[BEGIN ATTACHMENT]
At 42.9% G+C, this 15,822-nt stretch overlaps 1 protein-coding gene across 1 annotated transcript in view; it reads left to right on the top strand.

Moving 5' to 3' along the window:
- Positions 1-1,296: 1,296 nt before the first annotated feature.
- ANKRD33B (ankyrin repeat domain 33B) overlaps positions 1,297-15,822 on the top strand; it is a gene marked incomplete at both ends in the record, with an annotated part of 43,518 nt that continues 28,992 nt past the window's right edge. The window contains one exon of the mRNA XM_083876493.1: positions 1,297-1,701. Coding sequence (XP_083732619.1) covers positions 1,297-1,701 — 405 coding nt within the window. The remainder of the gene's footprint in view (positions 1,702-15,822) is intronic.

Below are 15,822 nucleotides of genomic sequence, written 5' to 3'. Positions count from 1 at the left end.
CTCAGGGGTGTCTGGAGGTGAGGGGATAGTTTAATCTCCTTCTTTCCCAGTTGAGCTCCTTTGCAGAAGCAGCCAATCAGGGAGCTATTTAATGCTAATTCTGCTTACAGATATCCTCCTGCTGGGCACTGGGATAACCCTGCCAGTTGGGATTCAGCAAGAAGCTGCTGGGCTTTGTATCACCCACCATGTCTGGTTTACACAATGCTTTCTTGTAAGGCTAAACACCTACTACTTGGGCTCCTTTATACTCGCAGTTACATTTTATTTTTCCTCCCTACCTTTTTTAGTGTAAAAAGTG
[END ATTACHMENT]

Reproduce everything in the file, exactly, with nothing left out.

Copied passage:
At 42.9% G+C, this 15,822-nt stretch overlaps 1 protein-coding gene across 1 annotated transcript in view; it reads left to right on the top strand.

Moving 5' to 3' along the window:
- Positions 1-1,296: 1,296 nt before the first annotated feature.
- ANKRD33B (ankyrin repeat domain 33B) overlaps positions 1,297-15,822 on the top strand; it is a gene marked incomplete at both ends in the record, with an annotated part of 43,518 nt that continues 28,992 nt past the window's right edge. The window contains one exon of the mRNA XM_083876493.1: positions 1,297-1,701. Coding sequence (XP_083732619.1) covers positions 1,297-1,701 — 405 coding nt within the window. The remainder of the gene's footprint in view (positions 1,702-15,822) is intronic.

Below are 15,822 nucleotides of genomic sequence, written 5' to 3'. Positions count from 1 at the left end.
CTCAGGGGTGTCTGGAGGTGAGGGGATAGTTTAATCTCCTTCTTTCCCAGTTGAGCTCCTTTGCAGAAGCAGCCAATCAGGGAGCTATTTAATGCTAATTCTGCTTACAGATATCCTCCTGCTGGGCACTGGGATAACCCTGCCAGTTGGGATTCAGCAAGAAGCTGCTGGGCTTTGTATCACCCACCATGTCTGGTTTACACAATGCTTTCTTGTAAGGCTAAACACCTACTACTTGGGCTCCTTTATACTCGCAGTTACATTTTATTTTTCCTCCCTACCTTTTTTAGTGTAAAAAGTG